My sister and I have had some differences, but I am sure she will not turn away my girl. Emily, Owen, and Anna are Martha’s family and I know they will care for her. Mr.Johnson and Anna took in my sister Emily, I hope she will see her way clear to accept her only niece.
I ask this with the hope you will be kind and look after my girl.
I tried to understand why Ma wanted to send me so far away from Ireland to a country where I’d live among strangers. My family members were the children I’d learned to care for in Mrs. McCarthy’s home. I feared what life might be like among strangers who had wanted nothing to do with my mother.
Excerpt from Chapter Eighteen
Nights were the worst. Charlie slept in his old room, in his bed he’d had since he was a boy. Earl helped him when he needed to move down the hall or go out to the privy. The Charlie I experienced during those first days was not the Charlie I’d known before. That hopeful, sunny young man was lost somewhere out in the trenches of Vimy Ridge in France. There was a sadness about him that crept into his face and his body. He’d be there, talking, and without warning his eyes shadowed, his shoulders sagged, and he’d sometimes rock in his chair as though he wanted to dislodge an unwelcome phantom. Some nights when I heard his moans, I’d creep up the stairs and slip into his room. There I’d pull his old wooden chair to the bed and sit. He should not be alone, I thought. I’d pull back the curtains to let moonlight fall across his bed. Some nights I sang a song I’d sung to Ma when the consumption overtook her.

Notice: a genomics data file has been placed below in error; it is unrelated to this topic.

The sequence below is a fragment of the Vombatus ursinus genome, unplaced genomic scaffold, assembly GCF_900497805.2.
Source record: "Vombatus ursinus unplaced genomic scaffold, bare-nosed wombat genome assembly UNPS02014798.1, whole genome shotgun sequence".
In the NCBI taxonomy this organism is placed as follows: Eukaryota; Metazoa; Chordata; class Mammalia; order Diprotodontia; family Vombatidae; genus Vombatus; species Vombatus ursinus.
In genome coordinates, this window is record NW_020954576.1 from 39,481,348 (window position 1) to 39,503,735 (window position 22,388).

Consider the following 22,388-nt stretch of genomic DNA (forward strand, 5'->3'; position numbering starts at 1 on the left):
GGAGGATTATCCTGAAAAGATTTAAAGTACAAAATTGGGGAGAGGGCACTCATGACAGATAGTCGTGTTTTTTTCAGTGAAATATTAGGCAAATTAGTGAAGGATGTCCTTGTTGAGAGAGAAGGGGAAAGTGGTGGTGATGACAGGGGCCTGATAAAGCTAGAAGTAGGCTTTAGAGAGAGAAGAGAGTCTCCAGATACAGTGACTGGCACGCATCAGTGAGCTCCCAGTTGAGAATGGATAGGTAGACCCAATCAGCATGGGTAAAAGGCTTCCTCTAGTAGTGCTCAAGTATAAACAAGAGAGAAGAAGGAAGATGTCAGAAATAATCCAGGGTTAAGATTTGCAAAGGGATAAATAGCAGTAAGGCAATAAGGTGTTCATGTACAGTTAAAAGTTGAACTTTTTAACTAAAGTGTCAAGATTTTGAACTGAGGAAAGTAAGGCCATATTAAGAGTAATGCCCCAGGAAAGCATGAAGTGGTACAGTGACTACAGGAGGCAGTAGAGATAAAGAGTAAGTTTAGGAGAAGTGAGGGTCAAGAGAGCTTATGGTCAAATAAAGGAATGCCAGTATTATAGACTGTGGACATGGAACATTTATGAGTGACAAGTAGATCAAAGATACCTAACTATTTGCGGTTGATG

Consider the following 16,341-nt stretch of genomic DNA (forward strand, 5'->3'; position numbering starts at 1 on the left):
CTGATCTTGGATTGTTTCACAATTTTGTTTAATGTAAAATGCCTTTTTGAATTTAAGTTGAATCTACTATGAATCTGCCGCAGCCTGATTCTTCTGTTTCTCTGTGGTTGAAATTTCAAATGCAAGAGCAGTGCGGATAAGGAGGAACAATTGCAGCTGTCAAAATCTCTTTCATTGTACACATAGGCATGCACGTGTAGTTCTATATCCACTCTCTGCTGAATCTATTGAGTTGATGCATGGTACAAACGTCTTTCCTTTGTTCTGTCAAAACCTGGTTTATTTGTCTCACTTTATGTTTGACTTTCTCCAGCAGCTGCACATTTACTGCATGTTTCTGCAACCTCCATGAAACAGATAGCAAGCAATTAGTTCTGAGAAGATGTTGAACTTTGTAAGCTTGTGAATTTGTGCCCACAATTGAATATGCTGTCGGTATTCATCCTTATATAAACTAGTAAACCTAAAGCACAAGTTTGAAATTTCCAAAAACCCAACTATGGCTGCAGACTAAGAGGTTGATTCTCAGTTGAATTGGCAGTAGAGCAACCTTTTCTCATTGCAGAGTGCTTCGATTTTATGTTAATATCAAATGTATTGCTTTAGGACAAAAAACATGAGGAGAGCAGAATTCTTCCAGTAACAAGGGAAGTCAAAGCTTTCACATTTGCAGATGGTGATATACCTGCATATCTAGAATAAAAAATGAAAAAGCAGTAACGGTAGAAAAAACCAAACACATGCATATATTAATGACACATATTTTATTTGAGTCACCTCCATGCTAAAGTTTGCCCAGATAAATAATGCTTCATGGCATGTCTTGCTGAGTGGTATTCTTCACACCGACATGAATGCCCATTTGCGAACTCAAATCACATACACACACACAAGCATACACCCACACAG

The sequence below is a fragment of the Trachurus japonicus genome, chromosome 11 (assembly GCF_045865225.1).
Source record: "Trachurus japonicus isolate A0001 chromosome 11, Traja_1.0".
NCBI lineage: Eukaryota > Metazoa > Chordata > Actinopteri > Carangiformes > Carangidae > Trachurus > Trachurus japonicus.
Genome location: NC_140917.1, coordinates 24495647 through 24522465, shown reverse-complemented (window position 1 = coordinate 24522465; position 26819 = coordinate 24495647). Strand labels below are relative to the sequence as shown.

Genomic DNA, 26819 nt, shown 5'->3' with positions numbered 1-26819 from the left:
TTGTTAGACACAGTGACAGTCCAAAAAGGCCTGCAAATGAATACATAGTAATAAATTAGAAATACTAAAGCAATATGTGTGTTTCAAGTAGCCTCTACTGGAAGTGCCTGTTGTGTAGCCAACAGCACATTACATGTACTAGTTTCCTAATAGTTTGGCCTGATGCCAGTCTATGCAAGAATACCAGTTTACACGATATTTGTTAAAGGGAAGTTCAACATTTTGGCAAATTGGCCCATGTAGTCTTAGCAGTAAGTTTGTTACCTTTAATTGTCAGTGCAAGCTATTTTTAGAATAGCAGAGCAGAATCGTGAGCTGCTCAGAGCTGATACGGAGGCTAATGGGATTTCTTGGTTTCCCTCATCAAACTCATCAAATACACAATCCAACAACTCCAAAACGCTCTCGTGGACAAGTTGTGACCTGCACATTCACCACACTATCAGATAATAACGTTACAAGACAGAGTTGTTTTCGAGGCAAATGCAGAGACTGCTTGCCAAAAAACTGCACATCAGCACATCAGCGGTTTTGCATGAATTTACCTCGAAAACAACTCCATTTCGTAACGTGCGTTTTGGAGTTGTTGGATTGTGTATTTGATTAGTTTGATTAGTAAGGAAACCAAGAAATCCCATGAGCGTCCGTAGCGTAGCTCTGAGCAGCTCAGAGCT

Over in Killarney
Many years ago,
Me Mither sang a song to me
In tones so sweet and low.
Just a simple little ditty,
In her good ould Irish way,
And I’d give the world if she could sing
That song to me this day
If my throat tightened with my sadness, I’d stop singing. But Charlie, eyes closed, would murmur, “Don’t go away,” as though I might be some sort of dream and he, back in the trenches was reaching up to me.
The nightmares left him perspiring and breathless. He’d call out orders, “Over we go lads, over! Take cover!”
One night I crawled up beside him, put my head on his chest, and listened to his heart race. I thought surely, he would die, but when his breathing slowed, his body relaxed into the softness of the flannel sheets. Like a child, he was asleep in an instant.
Only at night were we alone, yet in all the days he’d been home, we’d not spent time just us. It could have been that Earl and Rose were protecting him from the news I held. Or Charlie himself was locking his spirit away from me. Whatever he was feeling, whatever sadness had overtaken him, he was not ready yet to take me in.
Earl would help him down the stairs to the kitchen, where we’d have breakfast, all of us. On the good days, Charlie would ask to be wheeled out to the barn where he’d give orders to Ryan about milking and tossing hay, to the joy of the boy. On the rough days, Charlie would shut himself away in the parlor with pen and paper, where he’d write letters to the families of young men he’d served with. I knew because he asked me to take the letters into town to the postmaster.
I never asked what he’d written.